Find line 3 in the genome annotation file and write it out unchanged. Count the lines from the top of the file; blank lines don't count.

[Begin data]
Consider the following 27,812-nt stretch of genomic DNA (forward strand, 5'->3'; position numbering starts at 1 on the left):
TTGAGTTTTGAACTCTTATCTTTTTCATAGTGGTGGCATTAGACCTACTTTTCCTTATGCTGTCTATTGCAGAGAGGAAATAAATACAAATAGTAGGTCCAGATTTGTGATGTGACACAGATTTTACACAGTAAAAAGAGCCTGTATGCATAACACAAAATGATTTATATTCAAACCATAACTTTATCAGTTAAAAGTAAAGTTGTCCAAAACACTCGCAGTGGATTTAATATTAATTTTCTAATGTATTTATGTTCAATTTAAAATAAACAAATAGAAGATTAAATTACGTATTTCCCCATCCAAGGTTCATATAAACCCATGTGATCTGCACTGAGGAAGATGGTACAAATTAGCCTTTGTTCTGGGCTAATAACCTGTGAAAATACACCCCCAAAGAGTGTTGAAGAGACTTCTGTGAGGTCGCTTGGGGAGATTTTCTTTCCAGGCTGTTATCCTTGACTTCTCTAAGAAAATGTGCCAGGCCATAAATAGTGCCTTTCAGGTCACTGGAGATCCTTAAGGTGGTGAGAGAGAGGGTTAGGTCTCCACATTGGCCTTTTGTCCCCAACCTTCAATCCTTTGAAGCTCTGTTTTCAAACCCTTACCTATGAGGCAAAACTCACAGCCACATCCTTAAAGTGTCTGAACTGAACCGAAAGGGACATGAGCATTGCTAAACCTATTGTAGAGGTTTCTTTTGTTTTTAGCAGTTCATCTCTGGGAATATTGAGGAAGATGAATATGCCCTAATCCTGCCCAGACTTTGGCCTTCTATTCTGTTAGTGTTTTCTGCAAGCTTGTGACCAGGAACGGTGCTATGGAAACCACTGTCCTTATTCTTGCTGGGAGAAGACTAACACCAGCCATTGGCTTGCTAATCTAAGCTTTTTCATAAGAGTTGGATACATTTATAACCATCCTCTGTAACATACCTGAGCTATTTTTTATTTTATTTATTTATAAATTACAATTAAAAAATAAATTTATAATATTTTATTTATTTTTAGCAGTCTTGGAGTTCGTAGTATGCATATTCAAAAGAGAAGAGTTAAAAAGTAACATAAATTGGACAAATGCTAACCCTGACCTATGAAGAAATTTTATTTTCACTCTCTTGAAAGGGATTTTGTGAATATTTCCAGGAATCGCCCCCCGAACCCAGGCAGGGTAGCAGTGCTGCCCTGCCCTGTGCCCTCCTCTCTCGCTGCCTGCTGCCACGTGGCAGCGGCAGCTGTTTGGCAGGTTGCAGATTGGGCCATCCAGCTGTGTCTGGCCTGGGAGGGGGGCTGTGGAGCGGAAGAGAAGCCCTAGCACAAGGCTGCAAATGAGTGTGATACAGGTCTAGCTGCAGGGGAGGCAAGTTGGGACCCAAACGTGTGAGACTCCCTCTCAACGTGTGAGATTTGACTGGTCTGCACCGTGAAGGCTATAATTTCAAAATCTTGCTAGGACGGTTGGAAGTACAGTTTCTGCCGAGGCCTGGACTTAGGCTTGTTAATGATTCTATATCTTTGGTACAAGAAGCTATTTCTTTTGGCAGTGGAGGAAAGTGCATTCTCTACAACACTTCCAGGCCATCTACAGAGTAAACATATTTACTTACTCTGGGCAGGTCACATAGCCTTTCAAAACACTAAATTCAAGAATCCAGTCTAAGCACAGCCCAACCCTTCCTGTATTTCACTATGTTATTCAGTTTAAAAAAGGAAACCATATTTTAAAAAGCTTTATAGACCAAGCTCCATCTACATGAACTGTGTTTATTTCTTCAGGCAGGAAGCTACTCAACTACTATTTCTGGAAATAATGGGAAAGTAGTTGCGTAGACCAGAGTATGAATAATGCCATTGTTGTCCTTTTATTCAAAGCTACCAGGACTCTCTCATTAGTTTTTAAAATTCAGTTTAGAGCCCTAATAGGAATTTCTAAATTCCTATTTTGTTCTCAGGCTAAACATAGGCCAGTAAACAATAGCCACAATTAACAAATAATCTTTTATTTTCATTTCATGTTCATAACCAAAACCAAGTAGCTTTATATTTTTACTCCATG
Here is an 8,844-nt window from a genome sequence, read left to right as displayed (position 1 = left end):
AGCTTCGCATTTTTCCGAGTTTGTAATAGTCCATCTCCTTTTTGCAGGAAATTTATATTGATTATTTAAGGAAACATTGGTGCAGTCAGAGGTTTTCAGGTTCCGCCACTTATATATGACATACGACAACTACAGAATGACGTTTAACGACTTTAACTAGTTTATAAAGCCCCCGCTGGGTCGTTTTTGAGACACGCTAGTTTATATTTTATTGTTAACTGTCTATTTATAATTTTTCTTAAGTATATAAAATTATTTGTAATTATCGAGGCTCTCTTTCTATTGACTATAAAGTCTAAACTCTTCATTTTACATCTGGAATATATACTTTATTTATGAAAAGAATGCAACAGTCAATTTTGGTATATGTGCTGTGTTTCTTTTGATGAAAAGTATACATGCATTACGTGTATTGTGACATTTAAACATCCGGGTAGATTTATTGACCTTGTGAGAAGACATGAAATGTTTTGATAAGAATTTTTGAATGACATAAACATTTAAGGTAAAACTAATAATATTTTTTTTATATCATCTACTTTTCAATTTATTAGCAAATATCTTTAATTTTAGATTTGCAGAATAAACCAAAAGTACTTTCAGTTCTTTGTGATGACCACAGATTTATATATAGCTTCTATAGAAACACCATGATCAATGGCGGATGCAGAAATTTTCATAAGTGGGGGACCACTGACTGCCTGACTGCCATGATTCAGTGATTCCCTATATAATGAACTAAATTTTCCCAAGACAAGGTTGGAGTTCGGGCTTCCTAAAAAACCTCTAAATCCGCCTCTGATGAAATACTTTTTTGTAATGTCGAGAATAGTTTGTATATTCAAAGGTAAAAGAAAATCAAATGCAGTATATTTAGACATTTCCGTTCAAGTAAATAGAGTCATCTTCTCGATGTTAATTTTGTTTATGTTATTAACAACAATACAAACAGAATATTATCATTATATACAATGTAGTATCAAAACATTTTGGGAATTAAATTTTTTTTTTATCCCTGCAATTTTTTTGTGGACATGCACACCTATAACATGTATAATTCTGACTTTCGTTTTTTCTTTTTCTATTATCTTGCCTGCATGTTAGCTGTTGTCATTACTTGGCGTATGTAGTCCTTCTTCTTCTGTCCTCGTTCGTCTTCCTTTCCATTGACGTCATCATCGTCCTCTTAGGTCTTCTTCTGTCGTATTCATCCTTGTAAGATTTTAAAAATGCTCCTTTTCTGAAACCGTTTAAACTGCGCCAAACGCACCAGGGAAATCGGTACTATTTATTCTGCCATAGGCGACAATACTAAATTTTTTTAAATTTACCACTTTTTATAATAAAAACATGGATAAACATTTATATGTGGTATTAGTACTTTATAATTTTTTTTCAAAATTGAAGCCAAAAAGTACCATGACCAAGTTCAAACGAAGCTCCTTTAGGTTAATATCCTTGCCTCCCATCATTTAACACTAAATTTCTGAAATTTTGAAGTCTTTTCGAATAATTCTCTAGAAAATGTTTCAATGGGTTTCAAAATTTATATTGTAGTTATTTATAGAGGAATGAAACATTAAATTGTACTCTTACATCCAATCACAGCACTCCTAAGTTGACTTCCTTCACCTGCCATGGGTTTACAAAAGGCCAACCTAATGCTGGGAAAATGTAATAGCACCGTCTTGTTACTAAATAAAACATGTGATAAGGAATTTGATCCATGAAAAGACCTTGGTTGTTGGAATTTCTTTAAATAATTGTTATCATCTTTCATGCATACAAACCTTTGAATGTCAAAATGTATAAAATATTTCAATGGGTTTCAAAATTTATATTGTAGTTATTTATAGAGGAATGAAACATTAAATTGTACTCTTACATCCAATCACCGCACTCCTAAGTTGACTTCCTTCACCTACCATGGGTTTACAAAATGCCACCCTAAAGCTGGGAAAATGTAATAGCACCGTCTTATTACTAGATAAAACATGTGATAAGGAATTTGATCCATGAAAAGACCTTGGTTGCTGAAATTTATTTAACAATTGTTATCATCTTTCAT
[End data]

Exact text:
Here is an 8,844-nt window from a genome sequence, read left to right as displayed (position 1 = left end):